Whole Earth had a special role in promoting alternative technology or appropriate technology. In deciding to publish full-length articles on specific topics in natural sciences, invention, arts, etc., Whole Earth (like its predecessor, CoEvolution Quarterly) was a journal aimed primarily at the educated layperson. The industrial designer and educator J. Baldwin served as the technology editor. Tool and book reviews were in abundance, and ecological and technology topics were interspersed with articles treating social and community subjects. One of the journal's recurring themes was “the commons” (a thing, institution or geographic space of, or having to do with, the community as a whole), and the related “tragedy of the commons”.

Stewart Brand and the later editors invited reviews of books and tools from experts in specific fields, to be approached as though they were writing a letter to a friend.

Whole Earth editors Kevin Kelly and Howard Rheingold both went on to become influential figures in technology. Besides having a social focus and interest in the computer revolution, Whole Earth always made efforts to be at the forefront of technological innovation, being the first to publish articles about speculations on space colonization, molecular nanotechnology and the technological singularity.


Issue User Link Notes
Issue 44 (January 1985) Acquired
Issue 45 (March 1985) Acquired
Issue 46 (May 1985) Acquired
Issue 47 (July 1985) Acquired
Issue 48 (Fall 1985) Acquired
Issue 49 (Winter 1985) Acquired
Issue 50 (Spring 1986) Acquired
Issue 51 (Summer 1986) Acquired
Issue 52 (Fall 1986) Acquired
Issue 53 (Winter 1986) Acquired
Issue 54 (Spring 1987) Acquired
Issue 55 (Summer 1987) Acquired
Issue 56 (Fall 1987) Acquired
Issue 57 (Winter 1987) Acquired
Issue 58 (Spring 1988) Acquired
Issue 59 (Summer 1988) Acquired
Issue 60 (Fall 1988) Acquired
Issue 61 (Winter 1988) Acquired
Issue 62 (Spring 1989) Acquired
Issue 63 (Summer 1989) Acquired
Issue 64 (Fall 1989) Acquired
Issue 65 (Winter 1989) Acquired
Issue 66 (Spring 1990) Acquired
Issue 67 (Summer 1990) Acquired
Issue 68 (Fall 1990) Acquired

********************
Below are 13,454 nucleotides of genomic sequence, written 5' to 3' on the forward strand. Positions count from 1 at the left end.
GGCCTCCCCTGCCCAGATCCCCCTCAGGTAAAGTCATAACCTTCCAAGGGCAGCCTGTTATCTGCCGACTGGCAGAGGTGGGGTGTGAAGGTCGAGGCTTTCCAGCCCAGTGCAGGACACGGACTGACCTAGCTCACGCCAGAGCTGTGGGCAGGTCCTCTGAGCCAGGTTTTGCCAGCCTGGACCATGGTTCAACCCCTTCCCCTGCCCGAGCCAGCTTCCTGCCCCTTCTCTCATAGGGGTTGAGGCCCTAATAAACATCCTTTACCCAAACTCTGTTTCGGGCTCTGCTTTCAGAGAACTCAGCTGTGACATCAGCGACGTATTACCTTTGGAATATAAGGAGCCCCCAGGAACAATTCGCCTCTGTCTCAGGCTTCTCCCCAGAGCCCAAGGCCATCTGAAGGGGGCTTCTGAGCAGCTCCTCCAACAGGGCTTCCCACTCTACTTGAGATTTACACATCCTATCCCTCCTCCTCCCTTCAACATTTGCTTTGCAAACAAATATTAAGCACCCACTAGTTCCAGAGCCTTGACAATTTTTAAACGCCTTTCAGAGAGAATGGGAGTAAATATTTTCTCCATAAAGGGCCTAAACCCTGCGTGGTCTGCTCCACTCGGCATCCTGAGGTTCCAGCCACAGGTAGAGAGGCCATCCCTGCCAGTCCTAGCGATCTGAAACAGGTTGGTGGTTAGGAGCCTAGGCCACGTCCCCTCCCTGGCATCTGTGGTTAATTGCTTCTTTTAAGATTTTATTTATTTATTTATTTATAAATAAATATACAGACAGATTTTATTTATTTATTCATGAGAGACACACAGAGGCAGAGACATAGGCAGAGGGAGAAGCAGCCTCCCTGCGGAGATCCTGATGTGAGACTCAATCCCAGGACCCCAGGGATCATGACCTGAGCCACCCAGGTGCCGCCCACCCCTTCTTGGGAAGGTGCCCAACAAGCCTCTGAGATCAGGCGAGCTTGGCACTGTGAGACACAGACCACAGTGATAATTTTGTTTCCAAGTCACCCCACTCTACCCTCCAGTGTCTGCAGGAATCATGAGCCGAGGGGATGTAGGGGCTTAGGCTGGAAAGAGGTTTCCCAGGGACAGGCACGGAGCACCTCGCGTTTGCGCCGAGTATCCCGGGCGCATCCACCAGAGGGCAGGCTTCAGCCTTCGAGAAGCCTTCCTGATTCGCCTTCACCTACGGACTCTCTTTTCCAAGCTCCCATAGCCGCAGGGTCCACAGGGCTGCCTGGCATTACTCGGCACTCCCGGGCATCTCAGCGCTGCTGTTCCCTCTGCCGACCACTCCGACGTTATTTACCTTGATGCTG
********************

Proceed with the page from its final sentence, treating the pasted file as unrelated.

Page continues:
Issue 69 (Winter 1990) Acquired
Issue 70 (Spring 1991) Acquired
Issue 71 (Summer 1991) Acquired
Issue 72 (Fall 1991) Acquired
Issue 73 (Winter 1991) Acquired
Issue 74 (Spring 1992) Acquired
Issue 75 (Summer 1992) Acquired
Issue 76 (Fall 1992) Acquired
Issue 77 (Winter 1992) Acquired
Issue 78 (Spring 1993) Acquired
Issue 79 (Summer 1993) Acquired
Issue 80 (Fall 1993) Acquired
Issue 81 (Winter 1993) Acquired
Issue 82 (Spring 1994) Acquired
Issue 83 (Summer 1994) Acquired
Issue 84 (Winter 1994) Acquired
Issue 85 (Spring 1995) Acquired
Issue 86 (Summer 1995) Acquired
Issue 87 (Fall 1995) Acquired
Issue 88 (Winter 1995) Acquired
Issue 89 (Spring 1996) Acquired
Issue 90 (Summer 1997) Acquired
Issue 91 (Winter 1997) Acquired
Issue 92 (Spring 1998) Acquired
Issue 93 (Summer 1998) Acquired
Issue 94 (Fall 1998) Acquired
Issue 95 (Winter 1998)
Issue 96 (Spring 1999) Acquired
Issue 97 (Summer 1999) Acquired
Issue 98 (Fall 1999) Acquired
Issue 99 (Winter 1999) Acquired
Issue 100 (Spring 2000) Acquired
Issue 101 (Summer 2000) Acquired
Issue 102 (Fall 2000) Acquired
Issue 103 (Winter 2000) Acquired
Issue 104 (Spring 2001) Acquired
Issue 105 (Summer 2001) Acquired
Issue 106 (Winter 2001) Acquired
Issue 107 (Spring 2002) Acquired
Issue 108 (Summer 2002) Acquired
Issue 109 (Fall 2002) Acquired
Issue 110 (Winter 2002) Acquired
Issue 111 (Spring 2003) [Unreleased] Digital excerpts only

External Links

Official Site